A twisted tale of why you must never touch an unknown object.
Writer/Artist: Kyung-il Yang and Art by Hyung-min Kim
What They Say
Among the quiet villages and towns of 18th century Europe, demons known as the Ill hide within the most beautiful works of art, sparked to life by the torment of their creators. Attracted by their jewel-like allure, the unwary find themselves possessed by the Ill and driven to horrific acts of violence. Only the hunters of the Ciste Vihad can dispel the Ill.
March is one such hunter, tracking the Ill from town to town to find the antiques that contain the demons before they can possess anyone. If the worst has come to pass, March's full powers are unleashed to battle the fiendish Ill. Born of tragedy, the artifacts all have their own tales to tell, as do each of their victims. But March's story may be the most tragic of all.
The cover here is a rather nice one, displaying March dead center with roses and thorns bursting out from her body. However, March’s face seems a little off, giving her something of doll-like appearance that seems at odds with the artwork presented in the book. The back cover fairs even better, displaying an orange and black image of March’s thorns erupting from a shadowy silhouette displayed over a full moon, with a quick plot summary off to the side. Both covers contain glossy, raised elements, notably the title and the thorns on the back, which is a nice touch. As with all Viz signature series, the book is presented in a nice, enlarged format. The paper quality is solid, and words from the author are presented in comic form at the end of the volume.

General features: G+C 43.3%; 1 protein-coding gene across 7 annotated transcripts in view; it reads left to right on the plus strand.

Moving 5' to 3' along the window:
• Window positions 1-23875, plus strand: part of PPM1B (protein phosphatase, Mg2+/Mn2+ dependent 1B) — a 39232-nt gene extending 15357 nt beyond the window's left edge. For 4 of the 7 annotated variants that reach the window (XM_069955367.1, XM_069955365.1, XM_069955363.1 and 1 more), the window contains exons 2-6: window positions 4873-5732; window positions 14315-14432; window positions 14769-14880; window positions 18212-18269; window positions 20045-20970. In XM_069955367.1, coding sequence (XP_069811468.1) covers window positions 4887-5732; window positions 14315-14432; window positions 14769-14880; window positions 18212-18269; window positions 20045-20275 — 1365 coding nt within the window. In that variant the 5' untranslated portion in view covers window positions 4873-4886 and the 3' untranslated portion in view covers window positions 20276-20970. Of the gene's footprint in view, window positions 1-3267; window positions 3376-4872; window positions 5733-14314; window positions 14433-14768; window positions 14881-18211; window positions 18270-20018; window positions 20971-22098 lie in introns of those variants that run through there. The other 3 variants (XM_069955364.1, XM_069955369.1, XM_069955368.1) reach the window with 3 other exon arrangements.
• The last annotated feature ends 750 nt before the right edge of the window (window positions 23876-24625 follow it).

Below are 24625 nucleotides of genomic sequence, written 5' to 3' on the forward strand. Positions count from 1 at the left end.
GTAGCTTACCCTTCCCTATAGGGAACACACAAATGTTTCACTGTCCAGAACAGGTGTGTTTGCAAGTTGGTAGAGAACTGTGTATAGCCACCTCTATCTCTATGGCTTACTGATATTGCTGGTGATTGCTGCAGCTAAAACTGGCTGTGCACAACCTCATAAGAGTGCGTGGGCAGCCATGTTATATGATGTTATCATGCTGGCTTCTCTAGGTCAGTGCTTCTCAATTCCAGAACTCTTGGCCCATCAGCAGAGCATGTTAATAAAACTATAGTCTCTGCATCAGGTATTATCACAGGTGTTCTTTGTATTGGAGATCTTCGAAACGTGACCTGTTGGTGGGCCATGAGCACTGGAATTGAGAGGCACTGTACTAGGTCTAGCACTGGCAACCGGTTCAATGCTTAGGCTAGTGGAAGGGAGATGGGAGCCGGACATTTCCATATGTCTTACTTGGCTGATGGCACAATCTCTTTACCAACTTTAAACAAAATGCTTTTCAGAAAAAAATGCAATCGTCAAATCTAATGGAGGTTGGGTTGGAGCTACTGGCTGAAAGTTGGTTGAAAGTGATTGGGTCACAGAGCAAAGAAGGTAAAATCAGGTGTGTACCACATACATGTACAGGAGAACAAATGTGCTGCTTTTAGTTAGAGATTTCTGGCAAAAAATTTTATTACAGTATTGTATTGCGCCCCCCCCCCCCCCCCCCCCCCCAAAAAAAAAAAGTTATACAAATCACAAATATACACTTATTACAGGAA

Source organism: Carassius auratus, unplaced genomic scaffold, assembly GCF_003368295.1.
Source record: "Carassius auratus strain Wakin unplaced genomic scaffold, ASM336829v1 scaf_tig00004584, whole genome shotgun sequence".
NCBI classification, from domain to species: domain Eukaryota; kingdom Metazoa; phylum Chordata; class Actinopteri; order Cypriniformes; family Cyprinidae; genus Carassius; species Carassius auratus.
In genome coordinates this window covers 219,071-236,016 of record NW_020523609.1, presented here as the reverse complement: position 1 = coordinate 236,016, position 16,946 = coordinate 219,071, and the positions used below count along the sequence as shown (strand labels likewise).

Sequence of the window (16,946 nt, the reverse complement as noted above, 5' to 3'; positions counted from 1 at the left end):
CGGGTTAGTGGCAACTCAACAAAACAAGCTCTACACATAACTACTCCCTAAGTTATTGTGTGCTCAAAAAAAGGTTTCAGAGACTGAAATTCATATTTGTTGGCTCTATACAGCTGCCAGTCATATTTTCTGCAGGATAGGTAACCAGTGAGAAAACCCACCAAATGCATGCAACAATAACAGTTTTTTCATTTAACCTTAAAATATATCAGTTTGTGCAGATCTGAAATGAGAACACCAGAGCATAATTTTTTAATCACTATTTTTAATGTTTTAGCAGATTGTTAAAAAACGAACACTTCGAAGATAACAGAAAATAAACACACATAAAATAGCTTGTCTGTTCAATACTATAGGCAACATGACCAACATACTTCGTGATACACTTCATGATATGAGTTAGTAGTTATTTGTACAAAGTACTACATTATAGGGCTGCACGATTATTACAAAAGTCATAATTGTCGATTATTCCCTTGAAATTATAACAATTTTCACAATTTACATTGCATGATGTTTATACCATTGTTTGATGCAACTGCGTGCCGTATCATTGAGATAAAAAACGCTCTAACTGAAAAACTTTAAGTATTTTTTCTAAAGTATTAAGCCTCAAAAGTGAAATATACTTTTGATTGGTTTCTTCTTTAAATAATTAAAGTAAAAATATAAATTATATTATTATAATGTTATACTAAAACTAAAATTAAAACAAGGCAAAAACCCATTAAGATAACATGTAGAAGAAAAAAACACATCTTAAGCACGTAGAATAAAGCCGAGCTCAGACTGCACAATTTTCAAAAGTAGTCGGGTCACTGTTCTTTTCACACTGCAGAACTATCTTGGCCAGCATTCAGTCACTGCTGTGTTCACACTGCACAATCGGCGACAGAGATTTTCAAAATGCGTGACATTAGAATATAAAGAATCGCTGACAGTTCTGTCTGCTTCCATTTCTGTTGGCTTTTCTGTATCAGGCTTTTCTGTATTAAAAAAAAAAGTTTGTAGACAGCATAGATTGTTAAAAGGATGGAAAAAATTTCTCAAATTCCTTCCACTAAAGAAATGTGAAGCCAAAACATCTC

The art contained within is solid, displaying a good bit of detail, shading, and backgrounds. The amount of style present here, however, is what really makes this book look so fantastic, displaying otherworldly thorns, elegant masks, and corpse filled dungeons over the course of the volume. It all adds up to make a something that is unique and beautiful from start to finish. The text reads smoothly here, and sound effects are displayed in stylized English text.
As the story begins, we are introduced to March, a “Ciste Vihad,” hunters of demonic objects that possess humans known as “Ill.” Once these Ill kill a human, their horns are dyed red and the host they have possessed no longer has any hope of redemption. As such, March mysterious Ill-like powers to manipulate thorns to save humans from the Ill, or destroy them if they are past the point of no return.
Soon after this introduction, we are introduced to a young girl named Pircollet who is working as a clown in her father’s circus. Unfortunately, her fellow clowns are cruel and mock her at every turn, leaving her bitter towards her position and dreaming of flying through the air on the trapeze. By way of a random muffin sitting on the ground, she meets March, who soon tells her that one must never touch an object without knowing what it is (and then totally eats the muffin.) However, despite March’s warning, Pircollet ends up finding the Ill and letting it consume her. She then proceeds to aim for her dreams, hurrying to the trapeze, only to fall quickly and severely injure her father. Luckily, March is able to save her, as she has yet to kill, and she soon comes to accept her lot in life as someone who makes people smile.